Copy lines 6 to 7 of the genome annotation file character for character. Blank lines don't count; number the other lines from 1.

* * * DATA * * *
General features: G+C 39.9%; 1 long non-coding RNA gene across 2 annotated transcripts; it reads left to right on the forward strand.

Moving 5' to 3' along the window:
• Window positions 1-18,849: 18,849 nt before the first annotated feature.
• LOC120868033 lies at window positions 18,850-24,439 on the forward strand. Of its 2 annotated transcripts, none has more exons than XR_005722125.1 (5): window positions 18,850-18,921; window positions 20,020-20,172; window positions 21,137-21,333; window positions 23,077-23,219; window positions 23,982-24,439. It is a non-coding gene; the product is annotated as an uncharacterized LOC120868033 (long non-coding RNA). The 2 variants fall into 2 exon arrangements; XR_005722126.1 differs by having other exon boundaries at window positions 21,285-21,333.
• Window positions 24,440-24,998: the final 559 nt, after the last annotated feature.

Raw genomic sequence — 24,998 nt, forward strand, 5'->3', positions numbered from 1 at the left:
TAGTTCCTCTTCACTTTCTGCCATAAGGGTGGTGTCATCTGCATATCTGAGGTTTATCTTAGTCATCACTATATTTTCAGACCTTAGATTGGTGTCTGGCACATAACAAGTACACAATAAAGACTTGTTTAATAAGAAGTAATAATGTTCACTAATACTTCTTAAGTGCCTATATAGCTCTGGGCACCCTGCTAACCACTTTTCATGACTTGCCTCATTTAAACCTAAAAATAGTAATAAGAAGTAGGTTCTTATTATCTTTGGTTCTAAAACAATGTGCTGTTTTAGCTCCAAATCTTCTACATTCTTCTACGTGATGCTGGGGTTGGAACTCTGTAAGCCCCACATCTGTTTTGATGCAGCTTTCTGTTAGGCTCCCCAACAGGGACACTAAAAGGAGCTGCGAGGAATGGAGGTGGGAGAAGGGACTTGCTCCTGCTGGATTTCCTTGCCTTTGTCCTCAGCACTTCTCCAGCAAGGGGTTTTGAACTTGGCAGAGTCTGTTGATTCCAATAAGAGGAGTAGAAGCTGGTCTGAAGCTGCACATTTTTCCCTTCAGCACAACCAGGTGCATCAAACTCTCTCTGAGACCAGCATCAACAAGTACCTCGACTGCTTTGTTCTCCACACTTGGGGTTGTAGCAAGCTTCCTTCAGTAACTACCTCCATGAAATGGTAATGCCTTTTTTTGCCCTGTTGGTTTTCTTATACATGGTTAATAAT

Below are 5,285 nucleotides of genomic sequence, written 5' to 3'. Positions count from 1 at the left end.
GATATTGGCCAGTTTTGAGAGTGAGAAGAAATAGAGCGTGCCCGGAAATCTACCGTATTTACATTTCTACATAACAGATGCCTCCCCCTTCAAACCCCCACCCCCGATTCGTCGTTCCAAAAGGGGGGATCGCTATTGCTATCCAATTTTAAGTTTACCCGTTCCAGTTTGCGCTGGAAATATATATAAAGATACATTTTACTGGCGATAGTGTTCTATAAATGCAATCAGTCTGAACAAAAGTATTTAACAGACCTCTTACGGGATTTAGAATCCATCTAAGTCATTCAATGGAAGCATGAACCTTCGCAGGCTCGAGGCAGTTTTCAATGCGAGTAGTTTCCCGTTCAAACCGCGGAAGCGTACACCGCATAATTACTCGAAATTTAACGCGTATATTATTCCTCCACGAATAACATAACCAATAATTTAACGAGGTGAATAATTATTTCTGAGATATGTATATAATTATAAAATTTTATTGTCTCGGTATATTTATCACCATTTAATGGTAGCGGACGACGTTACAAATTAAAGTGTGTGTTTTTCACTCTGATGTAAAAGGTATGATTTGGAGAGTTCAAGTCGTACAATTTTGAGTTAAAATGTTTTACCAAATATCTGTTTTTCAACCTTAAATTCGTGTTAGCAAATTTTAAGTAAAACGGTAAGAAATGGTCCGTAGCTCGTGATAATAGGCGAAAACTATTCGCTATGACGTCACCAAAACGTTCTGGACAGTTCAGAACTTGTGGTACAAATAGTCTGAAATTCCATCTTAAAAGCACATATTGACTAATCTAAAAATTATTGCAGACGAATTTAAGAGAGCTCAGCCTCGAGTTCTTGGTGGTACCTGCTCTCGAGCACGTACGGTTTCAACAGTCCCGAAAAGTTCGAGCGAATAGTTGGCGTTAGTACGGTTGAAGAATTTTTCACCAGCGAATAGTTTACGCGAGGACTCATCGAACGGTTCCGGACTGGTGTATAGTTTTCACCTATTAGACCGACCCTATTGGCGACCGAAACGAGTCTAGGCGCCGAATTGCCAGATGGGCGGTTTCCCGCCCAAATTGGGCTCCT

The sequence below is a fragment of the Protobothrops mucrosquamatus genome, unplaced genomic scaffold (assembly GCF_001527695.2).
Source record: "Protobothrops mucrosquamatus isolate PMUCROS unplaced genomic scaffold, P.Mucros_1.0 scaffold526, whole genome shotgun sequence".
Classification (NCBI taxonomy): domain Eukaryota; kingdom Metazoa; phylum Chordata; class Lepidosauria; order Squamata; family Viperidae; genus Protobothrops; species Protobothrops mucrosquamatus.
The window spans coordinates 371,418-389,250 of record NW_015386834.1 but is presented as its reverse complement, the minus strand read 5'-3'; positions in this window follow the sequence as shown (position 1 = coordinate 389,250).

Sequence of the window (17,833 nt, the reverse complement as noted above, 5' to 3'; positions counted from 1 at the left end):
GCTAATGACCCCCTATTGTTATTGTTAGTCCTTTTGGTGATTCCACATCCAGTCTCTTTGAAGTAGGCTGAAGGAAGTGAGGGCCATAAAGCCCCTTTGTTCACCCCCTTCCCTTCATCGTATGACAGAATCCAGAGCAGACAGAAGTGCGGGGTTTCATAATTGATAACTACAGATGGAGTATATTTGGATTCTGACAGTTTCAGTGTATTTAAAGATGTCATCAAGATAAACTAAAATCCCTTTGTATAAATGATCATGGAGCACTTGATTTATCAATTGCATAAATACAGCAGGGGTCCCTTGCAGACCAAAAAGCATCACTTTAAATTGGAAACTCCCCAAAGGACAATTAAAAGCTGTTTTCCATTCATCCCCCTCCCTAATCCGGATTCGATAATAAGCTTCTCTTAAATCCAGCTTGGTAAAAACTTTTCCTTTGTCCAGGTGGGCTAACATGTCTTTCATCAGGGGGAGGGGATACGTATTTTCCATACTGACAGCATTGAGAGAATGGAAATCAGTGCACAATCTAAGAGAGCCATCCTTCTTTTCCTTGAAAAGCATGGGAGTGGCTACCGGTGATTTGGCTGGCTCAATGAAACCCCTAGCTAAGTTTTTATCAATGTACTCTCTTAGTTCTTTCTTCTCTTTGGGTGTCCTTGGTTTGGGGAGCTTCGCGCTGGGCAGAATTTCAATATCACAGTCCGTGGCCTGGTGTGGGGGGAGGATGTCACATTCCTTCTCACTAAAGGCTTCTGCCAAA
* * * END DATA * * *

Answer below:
Raw genomic sequence — 24,998 nt, forward strand, 5'->3', positions numbered from 1 at the left:
TAGTTCCTCTTCACTTTCTGCCATAAGGGTGGTGTCATCTGCATATCTGAGGTTTATCTTAGTCATCACTATATTTTCAGACCTTAGATTGGTGTCTGGCACATAACAAGTACACAATAAAGACTTGTTTAATAAGAAGTAATAATGTTCACTAATACTTCTTAAGTGCCTATATAGCTCTGGGCACCCTGCTAACCACTTTTCATGACTTGCCTCATTTAAACCTAAAAATAGTAATAAGAAGTAGGTTCTTATTATCTTTGGTTCTAAAACAATGTGCTGTTTTAGCTCCAAATCTTCTACATTCTTCTACGTGATGCTGGGGTTGGAACTCTGTAAGCCCCACATCTGTTTTGATGCAGCTTTCTGTTAGGCTCCCCAACAGGGACACTAAAAGGAGCTGCGAGGAATGGAGGTGGGAGAAGGGACTTGCTCCTGCTGGATTTCCTTGCCTTTGTCCTCAGCACTTCTCCAGCAAGGGGTTTTGAACTTGGCAGAGTCTGTTGATTCCAATAAGAGGAGTAGAAGCTGGTCTGAAGCTGCACATTTTTCCCTTCAGCACAACCAGGTGCATCAAACTCTCTCTGAGACCAGCATCAACAAGTACCTCGACTGCTTTGTTCTCCACACTTGGGGTTGTAGCAAGCTTCCTTCAGTAACTACCTCCATGAAATGGTAATGCCTTTTTTTGCCCTGTTGGTTTTCTTATACATGGTTAATAAT